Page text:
Updated March 8, 2019
A traumatic brain injury could change your life forever. Even if you weren’t the one injured, your life likely won’t be the same, at least not right away. It can be hard to admit that you’re struggling to adapt to these changes, but rest assured that you’re not alone.
Just because you weren’t injured doesn’t mean your life wasn’t affected: Your family structure underwent an upheaval, there could be new communication and financial struggles, you may have less time to yourself, and you might not get the support you need to help your loved one heal.
However, there are some strategies for coping with life after a loved one’s injury that may help you adjust to your new routine. Whether it’s gentle reminders, modeling appropriate behavior, or repetition, these strategies for helping your loved one will require you to keep trying. Do your best to stay as positive as possible, avoid comparisons to how things “used to be,” and get whatever support both of you need.
Stress isn’t good for anyone. You can’t concentrate, stay organized, or think clearly if you’re stressed, and your relationships will suffer as a result. Even something as small as stopping by your favorite coffee shop or reading a chapter of a book can do wonders for your mood.
If you have a hard time justifying taking a break or relaxing, think of it as doing it for your injured loved one. You can’t care for others if you are burnt out.
Try to keep life as normal as possible while your loved one recovers to avoid frustration and keep any memory problems in check. Establish a daily routine and stick with it. Keep everything in its place. Include them in your family activities and conversations as naturally as you can. They are still a part of your family, and maintaining a more familiar structure will help their recovery.
Make sure your home is safe for your loved one. Keep clutter out of hallways and off of stairs, remove any objects that could cause tripping or falling, and keep everything well-lit. Dangerous and breakable objects should be moved, and medications should be locked in a cabinet or drawer.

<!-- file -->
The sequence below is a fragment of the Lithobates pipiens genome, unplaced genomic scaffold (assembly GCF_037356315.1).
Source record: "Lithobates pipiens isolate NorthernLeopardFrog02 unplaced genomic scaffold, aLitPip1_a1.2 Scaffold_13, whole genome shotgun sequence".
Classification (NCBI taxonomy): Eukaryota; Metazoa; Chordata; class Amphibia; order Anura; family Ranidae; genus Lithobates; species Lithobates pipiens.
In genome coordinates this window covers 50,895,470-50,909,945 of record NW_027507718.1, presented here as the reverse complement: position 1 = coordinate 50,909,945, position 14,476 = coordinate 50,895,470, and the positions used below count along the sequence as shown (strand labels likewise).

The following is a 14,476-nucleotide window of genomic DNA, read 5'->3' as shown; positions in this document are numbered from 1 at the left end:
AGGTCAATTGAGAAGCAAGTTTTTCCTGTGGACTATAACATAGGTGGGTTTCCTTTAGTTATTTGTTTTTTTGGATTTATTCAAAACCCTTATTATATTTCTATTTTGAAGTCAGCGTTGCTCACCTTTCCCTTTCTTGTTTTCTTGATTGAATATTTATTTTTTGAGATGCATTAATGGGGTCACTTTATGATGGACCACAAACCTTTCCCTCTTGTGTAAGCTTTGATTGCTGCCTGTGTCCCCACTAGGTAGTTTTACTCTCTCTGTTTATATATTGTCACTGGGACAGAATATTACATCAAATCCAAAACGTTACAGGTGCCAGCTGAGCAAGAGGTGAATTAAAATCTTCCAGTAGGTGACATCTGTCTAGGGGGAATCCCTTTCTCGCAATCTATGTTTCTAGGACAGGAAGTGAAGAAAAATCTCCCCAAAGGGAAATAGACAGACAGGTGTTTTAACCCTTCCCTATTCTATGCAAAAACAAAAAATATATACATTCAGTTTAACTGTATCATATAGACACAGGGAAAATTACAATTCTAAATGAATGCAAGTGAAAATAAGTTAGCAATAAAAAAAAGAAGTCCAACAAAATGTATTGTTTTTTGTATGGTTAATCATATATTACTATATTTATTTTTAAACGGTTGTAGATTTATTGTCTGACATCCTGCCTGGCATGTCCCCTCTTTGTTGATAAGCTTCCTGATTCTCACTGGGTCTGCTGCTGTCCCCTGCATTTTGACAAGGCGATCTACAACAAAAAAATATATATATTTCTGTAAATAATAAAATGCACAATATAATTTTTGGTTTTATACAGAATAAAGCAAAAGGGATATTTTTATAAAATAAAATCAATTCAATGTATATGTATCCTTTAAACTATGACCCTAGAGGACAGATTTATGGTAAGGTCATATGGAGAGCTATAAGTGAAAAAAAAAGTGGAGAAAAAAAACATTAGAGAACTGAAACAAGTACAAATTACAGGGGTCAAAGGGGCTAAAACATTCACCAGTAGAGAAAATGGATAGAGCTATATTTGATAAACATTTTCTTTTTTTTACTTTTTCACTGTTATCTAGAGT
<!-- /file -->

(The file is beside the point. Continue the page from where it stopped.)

Follow their doctor’s advice about taking care of them. If you feel unsafe as a result of their mood swings, avoid escalating the behavior and bring in outside help.
Your loved one may need to re-learn basic skills, such as eating, brushing their teeth, or even going to the restroom. Learning a new task may be a struggle for a person with a brain injury, and there might be some things that they can’t remember how to do. This situation can be very frustrating for both the injured person and their caregiver.
After a loved one’s traumatic brain injury, you and your family are probably feeling overwhelmed. Any big changes in a family can leave their mark, but a brain injury, in particular, can cause far-reaching changes.
You don’t have to go through this time alone. We can help. If you or a loved one have been injured as a result of a brain injury, contact the Indianapolis Brain Injury Attorneys of Wilson Kehoe Winingham. The lawyers at WKW can help you get the compensation you deserve. Call 317.920.6400 or fill out an online contact form for a free, no-obligation case evaluation.
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